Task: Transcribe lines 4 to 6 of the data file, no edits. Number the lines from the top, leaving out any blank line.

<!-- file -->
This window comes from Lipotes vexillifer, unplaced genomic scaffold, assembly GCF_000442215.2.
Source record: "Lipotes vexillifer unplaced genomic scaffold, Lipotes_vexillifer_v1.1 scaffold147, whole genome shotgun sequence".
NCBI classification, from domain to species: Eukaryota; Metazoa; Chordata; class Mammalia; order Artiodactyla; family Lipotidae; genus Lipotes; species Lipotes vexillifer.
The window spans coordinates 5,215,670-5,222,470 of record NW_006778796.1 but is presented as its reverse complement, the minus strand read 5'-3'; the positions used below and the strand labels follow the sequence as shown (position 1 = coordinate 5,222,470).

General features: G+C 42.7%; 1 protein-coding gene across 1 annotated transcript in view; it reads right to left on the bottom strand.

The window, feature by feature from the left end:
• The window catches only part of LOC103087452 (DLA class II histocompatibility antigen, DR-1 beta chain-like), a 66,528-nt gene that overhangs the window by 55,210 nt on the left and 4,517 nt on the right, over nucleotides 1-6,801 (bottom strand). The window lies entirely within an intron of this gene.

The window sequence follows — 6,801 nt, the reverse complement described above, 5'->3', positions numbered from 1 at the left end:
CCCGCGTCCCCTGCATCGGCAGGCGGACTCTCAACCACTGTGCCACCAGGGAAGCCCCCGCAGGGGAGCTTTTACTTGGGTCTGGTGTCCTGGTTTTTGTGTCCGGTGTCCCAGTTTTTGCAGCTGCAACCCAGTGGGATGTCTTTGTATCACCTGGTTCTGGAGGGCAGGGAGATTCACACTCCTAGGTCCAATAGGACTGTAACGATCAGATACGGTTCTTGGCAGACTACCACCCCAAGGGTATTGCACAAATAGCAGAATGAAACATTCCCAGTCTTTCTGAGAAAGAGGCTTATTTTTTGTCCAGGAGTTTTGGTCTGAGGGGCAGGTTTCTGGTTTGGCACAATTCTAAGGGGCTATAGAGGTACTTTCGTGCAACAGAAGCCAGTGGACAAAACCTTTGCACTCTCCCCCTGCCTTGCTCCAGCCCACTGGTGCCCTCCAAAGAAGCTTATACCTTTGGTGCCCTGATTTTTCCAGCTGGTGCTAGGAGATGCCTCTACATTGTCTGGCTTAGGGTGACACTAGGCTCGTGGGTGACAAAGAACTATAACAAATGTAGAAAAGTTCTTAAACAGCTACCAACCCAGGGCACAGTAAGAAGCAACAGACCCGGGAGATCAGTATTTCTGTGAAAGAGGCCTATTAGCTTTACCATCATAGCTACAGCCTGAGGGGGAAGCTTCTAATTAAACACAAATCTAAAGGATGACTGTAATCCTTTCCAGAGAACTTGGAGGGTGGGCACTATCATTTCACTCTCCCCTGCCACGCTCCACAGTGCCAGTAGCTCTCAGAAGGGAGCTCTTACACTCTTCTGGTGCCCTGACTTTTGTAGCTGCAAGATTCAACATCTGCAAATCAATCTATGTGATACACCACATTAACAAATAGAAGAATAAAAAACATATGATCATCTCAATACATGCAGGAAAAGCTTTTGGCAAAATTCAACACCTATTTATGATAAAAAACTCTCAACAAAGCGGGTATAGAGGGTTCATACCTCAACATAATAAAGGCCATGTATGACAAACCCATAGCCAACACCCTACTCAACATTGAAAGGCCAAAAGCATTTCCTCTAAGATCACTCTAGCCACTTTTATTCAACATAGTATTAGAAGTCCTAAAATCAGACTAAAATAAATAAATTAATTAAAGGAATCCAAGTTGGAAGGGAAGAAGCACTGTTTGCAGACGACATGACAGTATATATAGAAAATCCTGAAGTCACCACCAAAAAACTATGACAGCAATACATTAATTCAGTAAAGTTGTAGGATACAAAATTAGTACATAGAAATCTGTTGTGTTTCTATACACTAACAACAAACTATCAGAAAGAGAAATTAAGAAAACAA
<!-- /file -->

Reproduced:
The window spans coordinates 5,215,670-5,222,470 of record NW_006778796.1 but is presented as its reverse complement, the minus strand read 5'-3'; the positions used below and the strand labels follow the sequence as shown (position 1 = coordinate 5,222,470).

General features: G+C 42.7%; 1 protein-coding gene across 1 annotated transcript in view; it reads right to left on the bottom strand.

The window, feature by feature from the left end: